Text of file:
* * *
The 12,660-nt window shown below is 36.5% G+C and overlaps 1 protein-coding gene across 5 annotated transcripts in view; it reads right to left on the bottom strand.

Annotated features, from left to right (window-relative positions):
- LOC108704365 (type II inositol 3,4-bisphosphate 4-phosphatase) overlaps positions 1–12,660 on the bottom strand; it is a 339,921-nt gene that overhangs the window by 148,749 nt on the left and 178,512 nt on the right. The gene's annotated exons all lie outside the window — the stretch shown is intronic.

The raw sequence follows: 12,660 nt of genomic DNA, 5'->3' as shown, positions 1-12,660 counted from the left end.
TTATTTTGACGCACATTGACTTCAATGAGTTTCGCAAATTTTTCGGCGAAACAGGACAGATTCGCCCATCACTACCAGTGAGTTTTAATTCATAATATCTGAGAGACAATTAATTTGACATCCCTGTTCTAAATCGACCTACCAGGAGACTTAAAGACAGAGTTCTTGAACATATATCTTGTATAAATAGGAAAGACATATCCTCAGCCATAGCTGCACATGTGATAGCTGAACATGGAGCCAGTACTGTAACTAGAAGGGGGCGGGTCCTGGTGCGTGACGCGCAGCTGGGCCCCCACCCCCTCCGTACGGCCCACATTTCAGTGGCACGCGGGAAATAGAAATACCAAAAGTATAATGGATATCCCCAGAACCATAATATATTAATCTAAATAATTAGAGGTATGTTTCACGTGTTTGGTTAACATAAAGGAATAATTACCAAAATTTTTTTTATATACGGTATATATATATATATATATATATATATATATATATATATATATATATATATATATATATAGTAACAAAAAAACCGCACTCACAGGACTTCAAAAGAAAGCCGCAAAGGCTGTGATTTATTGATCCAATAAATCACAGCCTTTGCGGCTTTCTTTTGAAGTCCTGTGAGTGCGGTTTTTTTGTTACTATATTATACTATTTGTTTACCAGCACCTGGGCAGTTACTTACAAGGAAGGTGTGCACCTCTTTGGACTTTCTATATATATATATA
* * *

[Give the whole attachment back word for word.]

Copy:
The 12,660-nt window shown below is 36.5% G+C and overlaps 1 protein-coding gene across 5 annotated transcripts in view; it reads right to left on the bottom strand.

Annotated features, from left to right (window-relative positions):
- LOC108704365 (type II inositol 3,4-bisphosphate 4-phosphatase) overlaps positions 1–12,660 on the bottom strand; it is a 339,921-nt gene that overhangs the window by 148,749 nt on the left and 178,512 nt on the right. The gene's annotated exons all lie outside the window — the stretch shown is intronic.

The raw sequence follows: 12,660 nt of genomic DNA, 5'->3' as shown, positions 1-12,660 counted from the left end.
TTATTTTGACGCACATTGACTTCAATGAGTTTCGCAAATTTTTCGGCGAAACAGGACAGATTCGCCCATCACTACCAGTGAGTTTTAATTCATAATATCTGAGAGACAATTAATTTGACATCCCTGTTCTAAATCGACCTACCAGGAGACTTAAAGACAGAGTTCTTGAACATATATCTTGTATAAATAGGAAAGACATATCCTCAGCCATAGCTGCACATGTGATAGCTGAACATGGAGCCAGTACTGTAACTAGAAGGGGGCGGGTCCTGGTGCGTGACGCGCAGCTGGGCCCCCACCCCCTCCGTACGGCCCACATTTCAGTGGCACGCGGGAAATAGAAATACCAAAAGTATAATGGATATCCCCAGAACCATAATATATTAATCTAAATAATTAGAGGTATGTTTCACGTGTTTGGTTAACATAAAGGAATAATTACCAAAATTTTTTTTATATACGGTATATATATATATATATATATATATATATATATATATATATATATATATATATATATATAGTAACAAAAAAACCGCACTCACAGGACTTCAAAAGAAAGCCGCAAAGGCTGTGATTTATTGATCCAATAAATCACAGCCTTTGCGGCTTTCTTTTGAAGTCCTGTGAGTGCGGTTTTTTTGTTACTATATTATACTATTTGTTTACCAGCACCTGGGCAGTTACTTACAAGGAAGGTGTGCACCTCTTTGGACTTTCTATATATATATATA